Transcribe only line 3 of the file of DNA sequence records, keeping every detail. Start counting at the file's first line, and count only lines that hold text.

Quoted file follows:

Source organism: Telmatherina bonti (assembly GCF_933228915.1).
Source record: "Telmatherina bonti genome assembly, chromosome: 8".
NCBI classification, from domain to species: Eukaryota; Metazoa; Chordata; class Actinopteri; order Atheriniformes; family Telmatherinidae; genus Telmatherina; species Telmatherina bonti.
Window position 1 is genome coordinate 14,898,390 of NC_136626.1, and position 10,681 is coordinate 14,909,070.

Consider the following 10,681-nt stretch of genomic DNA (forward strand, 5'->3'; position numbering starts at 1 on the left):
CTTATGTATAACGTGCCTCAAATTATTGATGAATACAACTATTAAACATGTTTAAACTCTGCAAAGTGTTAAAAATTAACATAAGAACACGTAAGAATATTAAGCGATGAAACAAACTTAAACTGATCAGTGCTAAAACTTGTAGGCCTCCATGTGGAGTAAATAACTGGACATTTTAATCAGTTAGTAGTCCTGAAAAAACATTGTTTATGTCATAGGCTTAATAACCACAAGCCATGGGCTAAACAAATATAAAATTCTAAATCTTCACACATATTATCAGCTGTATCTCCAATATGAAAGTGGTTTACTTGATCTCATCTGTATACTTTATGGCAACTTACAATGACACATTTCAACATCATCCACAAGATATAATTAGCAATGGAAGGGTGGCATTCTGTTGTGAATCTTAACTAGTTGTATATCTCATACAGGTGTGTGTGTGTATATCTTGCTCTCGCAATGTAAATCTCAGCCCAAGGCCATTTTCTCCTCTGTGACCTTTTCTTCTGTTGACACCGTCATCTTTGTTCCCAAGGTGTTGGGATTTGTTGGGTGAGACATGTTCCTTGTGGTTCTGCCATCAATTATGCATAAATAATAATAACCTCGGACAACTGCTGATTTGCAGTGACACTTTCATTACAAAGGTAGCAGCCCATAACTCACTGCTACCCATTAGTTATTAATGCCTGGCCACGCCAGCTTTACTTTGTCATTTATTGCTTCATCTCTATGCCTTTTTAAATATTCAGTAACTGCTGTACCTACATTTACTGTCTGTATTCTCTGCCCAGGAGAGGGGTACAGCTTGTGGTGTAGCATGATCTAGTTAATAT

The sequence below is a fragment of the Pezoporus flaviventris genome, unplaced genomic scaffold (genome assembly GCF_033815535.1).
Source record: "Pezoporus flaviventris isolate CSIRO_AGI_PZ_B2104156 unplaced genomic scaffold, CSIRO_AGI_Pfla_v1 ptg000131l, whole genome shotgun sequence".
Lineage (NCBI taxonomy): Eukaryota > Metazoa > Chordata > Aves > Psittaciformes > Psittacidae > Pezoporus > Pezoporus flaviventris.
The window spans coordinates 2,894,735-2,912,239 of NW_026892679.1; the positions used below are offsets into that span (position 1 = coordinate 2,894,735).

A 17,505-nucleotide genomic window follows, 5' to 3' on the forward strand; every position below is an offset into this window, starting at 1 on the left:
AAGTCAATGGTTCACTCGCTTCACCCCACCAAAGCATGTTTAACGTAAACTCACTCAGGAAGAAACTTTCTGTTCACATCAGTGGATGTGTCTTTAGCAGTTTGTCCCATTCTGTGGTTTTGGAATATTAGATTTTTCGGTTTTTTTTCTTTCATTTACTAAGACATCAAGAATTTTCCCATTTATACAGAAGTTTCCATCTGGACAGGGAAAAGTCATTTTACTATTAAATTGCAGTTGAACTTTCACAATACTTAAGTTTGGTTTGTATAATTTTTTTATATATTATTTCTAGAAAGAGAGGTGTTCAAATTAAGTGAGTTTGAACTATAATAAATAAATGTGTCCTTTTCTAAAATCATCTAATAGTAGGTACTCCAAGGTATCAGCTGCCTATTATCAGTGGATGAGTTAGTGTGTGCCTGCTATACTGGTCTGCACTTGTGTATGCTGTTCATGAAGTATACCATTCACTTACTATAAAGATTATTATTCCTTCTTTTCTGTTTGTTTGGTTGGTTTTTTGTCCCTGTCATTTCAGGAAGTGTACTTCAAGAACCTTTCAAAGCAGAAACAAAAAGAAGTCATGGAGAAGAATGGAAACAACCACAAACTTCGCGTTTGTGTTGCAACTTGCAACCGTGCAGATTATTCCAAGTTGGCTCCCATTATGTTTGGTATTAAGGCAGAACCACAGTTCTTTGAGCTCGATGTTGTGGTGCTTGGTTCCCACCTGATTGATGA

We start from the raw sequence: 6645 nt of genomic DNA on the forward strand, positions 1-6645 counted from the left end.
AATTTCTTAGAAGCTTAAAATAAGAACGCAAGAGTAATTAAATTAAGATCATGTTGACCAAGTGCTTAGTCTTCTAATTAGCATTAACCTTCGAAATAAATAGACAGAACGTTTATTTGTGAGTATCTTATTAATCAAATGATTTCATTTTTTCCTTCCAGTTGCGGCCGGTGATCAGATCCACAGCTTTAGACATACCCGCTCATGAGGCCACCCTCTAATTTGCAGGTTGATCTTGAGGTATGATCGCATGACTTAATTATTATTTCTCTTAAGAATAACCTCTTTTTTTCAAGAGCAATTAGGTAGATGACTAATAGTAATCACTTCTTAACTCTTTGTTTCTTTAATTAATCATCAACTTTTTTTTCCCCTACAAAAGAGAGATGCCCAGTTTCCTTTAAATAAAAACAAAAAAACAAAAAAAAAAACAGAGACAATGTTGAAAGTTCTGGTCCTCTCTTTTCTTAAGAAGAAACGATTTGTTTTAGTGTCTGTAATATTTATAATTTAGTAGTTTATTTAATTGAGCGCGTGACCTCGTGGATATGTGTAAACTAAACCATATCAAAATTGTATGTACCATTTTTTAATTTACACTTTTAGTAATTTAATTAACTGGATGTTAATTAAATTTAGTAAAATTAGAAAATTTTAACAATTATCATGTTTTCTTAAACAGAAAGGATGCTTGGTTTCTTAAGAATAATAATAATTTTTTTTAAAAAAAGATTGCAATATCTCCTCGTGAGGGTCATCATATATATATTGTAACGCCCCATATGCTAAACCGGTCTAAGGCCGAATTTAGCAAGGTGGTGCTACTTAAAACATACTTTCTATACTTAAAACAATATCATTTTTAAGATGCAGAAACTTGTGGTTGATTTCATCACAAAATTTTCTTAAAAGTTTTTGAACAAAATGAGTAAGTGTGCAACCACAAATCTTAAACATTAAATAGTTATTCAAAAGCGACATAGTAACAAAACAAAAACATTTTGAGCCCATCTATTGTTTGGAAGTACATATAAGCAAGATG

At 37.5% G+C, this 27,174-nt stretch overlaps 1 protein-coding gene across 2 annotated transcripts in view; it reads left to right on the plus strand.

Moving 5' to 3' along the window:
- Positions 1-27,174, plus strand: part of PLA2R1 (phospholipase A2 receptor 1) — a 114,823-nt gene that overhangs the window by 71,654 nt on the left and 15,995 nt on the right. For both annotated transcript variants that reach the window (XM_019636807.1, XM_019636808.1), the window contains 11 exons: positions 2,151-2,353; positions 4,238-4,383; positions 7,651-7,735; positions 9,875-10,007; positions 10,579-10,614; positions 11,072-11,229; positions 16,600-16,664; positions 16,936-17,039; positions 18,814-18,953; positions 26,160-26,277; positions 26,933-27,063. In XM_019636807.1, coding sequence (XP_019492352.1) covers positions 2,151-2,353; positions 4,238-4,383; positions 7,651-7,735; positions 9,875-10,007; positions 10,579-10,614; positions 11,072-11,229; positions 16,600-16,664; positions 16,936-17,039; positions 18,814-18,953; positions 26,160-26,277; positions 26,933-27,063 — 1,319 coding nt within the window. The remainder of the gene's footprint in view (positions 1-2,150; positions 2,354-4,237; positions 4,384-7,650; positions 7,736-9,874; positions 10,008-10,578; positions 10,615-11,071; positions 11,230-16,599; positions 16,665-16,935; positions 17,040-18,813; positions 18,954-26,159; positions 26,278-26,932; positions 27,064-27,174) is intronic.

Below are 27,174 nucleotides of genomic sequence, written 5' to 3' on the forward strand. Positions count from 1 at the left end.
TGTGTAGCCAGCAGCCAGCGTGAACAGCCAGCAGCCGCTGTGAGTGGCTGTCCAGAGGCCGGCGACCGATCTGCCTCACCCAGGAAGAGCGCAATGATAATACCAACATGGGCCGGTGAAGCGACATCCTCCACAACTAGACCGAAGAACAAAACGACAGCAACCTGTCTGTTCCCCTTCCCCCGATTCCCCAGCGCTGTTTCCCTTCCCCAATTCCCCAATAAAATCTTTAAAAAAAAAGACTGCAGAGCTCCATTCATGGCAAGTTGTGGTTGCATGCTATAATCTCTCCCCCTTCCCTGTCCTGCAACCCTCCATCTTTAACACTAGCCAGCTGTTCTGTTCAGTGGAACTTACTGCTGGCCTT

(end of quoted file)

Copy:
NCBI classification, from domain to species: Eukaryota; Metazoa; Chordata; class Actinopteri; order Atheriniformes; family Telmatherinidae; genus Telmatherina; species Telmatherina bonti.